Super Audio Compact Disc (SACD) Players and Discs

What is SACD and why does it matter?

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Super Audio Compact Disc (SACD) is an optical disc format aimed at high-performance audio playback. SACD was introduced in 1999 by the Sony and Philips companies—the same companies that introduced the compact disc (CD). The SACD disc format never caught on commercially, and with the growth of MP3 players and digital music, the market for SACDs has remained small (but loyal).

Compact disc

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SACDs vs. CDs

A compact disc is recorded with 16-bits of resolution at a sampling rate of 44.1 kHz. SACD players and discs are based on Direct Stream Digital (DSD) processing, a 1-bit format with a sampling rate of 2.8224 MHz, which is 64 times the rate of a standard compact disc. The higher sampling rate results in wider frequency response and audio reproduction with more detail.

The frequency range of a CD is 20 Hz to 20 kHz, roughly equivalent to human hearing. (This changes from person to person, and our hearing range diminishes somewhat as we age.) SACDs frequency range is 20 Hz to 50 kHz.

The dynamic range of a CD is 90 decibels (dB). The dynamic range of SACD is 105 dB. For context, the range for human hearing is up to 120 dB.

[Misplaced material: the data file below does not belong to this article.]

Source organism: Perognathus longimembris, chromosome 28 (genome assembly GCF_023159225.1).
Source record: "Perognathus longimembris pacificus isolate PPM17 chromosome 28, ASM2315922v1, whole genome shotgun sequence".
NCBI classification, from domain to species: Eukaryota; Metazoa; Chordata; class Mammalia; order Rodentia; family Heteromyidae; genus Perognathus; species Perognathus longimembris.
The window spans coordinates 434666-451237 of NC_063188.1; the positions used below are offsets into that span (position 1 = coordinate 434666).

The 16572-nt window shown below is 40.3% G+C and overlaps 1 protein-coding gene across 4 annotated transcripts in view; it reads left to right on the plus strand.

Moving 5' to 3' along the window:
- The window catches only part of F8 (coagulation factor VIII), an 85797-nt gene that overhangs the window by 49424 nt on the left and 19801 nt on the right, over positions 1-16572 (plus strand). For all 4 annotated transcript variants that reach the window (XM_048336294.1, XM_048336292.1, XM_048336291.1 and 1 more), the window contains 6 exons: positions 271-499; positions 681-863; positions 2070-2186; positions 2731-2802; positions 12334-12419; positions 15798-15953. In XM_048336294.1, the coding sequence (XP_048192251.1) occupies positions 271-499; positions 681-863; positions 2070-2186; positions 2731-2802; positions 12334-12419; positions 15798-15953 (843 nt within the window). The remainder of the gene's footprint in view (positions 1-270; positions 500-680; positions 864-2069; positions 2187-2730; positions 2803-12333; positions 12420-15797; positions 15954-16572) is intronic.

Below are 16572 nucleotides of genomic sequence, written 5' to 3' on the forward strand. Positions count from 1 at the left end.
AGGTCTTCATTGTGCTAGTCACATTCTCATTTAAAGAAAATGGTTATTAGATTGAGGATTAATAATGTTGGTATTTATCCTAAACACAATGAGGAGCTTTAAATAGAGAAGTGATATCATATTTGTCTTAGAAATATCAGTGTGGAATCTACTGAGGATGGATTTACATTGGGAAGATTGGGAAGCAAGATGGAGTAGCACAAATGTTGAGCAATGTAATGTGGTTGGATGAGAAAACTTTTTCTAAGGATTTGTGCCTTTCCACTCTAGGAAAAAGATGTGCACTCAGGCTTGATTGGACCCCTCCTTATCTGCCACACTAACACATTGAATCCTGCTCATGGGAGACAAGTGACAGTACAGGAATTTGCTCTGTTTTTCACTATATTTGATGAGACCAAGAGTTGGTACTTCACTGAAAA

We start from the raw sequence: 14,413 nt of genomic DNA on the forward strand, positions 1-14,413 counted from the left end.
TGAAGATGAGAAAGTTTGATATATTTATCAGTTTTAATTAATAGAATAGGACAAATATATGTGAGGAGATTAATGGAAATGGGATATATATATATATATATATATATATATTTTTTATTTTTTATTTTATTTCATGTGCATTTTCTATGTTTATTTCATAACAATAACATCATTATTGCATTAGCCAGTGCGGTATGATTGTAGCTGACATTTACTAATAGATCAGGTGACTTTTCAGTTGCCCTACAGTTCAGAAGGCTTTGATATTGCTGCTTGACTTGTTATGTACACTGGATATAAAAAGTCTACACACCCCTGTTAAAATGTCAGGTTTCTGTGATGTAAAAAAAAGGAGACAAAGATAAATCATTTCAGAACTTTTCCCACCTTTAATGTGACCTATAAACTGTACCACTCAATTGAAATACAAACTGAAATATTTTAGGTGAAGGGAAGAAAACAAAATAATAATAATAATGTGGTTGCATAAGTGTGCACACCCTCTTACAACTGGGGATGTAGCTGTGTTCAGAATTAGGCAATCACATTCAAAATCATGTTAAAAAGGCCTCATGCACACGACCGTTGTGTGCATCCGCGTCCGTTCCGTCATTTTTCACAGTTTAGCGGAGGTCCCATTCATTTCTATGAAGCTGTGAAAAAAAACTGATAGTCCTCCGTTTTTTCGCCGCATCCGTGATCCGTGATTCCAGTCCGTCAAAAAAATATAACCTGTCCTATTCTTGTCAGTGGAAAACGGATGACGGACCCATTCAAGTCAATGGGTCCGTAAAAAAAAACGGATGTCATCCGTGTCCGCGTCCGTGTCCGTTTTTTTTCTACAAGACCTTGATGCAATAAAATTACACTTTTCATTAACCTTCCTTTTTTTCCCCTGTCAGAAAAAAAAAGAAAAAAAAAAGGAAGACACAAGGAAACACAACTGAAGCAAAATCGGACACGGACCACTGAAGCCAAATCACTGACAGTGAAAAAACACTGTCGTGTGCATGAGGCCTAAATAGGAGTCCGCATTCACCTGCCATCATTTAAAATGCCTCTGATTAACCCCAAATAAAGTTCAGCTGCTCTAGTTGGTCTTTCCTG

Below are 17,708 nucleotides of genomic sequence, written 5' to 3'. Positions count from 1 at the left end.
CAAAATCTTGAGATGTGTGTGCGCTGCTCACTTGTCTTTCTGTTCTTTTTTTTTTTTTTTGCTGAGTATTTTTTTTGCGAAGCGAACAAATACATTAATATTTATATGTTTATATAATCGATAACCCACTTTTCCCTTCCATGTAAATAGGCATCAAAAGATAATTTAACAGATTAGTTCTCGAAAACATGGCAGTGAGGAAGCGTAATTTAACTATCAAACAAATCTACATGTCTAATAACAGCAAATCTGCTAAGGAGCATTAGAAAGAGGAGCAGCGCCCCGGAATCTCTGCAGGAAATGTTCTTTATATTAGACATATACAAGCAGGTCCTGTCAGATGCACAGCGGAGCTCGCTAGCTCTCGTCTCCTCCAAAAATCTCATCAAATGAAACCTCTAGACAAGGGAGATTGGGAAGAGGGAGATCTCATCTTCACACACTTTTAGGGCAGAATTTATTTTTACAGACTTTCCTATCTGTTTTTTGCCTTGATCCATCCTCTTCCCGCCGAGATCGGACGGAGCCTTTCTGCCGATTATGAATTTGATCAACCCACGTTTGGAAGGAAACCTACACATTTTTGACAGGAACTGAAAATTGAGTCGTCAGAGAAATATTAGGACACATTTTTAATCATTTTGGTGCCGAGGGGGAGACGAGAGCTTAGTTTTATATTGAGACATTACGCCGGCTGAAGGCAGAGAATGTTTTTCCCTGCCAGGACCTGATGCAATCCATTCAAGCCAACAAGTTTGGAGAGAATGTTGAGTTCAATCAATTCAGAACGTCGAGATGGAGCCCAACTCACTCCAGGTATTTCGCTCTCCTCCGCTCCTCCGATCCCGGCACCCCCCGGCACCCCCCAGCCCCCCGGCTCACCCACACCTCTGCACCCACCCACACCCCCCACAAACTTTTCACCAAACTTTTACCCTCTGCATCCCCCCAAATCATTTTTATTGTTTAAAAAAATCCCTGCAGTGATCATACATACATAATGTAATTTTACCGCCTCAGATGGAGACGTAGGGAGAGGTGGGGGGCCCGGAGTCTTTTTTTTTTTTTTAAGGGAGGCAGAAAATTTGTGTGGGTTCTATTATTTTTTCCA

Testing to find if people can hear the difference between CD and SACD recordings has been performed, and the results generally indicate that the average person cannot tell the difference between the two formats. The results, however, are not considered conclusive.

Types of SACD Discs

There are three types of Super Audio Compact Discs: hybrid, dual-layer, and single layer.

  • Hybrid discs have two layers: a higher performance layer that can play only on SACD-equipped players, and a CD layer that plays on standard CD players. Additionally, some Hybrid SACD discs have both a 5.1 channel surround track and a stereo track. The multichannel track can only be played on multichannel SACD players.
  • Single-layer SACD discs play only on SACD-equipped players and not on standard CD players.
  • Dual-layer discs store twice as much music as a single-layer disc but don't play on CD players and are not as common.

Advantages of SACD

Even a modest stereo system can benefit from the increased clarity and fidelity of SACD discs. The higher sampling rate (2.8224 MHz) contributes to extended frequency response, and SACD discs are capable of greater dynamic range playback and detail.

Since many SACD discs are hybrid types, they play on SACD and standard CD players, so they can be enjoyed on a home audio system, as well as car or portable audio systems. They cost slightly more than regular CDs, but many think their superior sound quality is worth the higher cost.

SACD Players and Connections

Some SACD players require an analog connection (either 2 channel or 5.1 channel) to a receiver to play the higher quality SACD layer because of copy protection issues. The CD layer can be played via a coaxial or optical digital connection. Some SACD players permit a single digital connection (sometimes called iLink) between the player and the receiver, which eliminates the need for analog connections.

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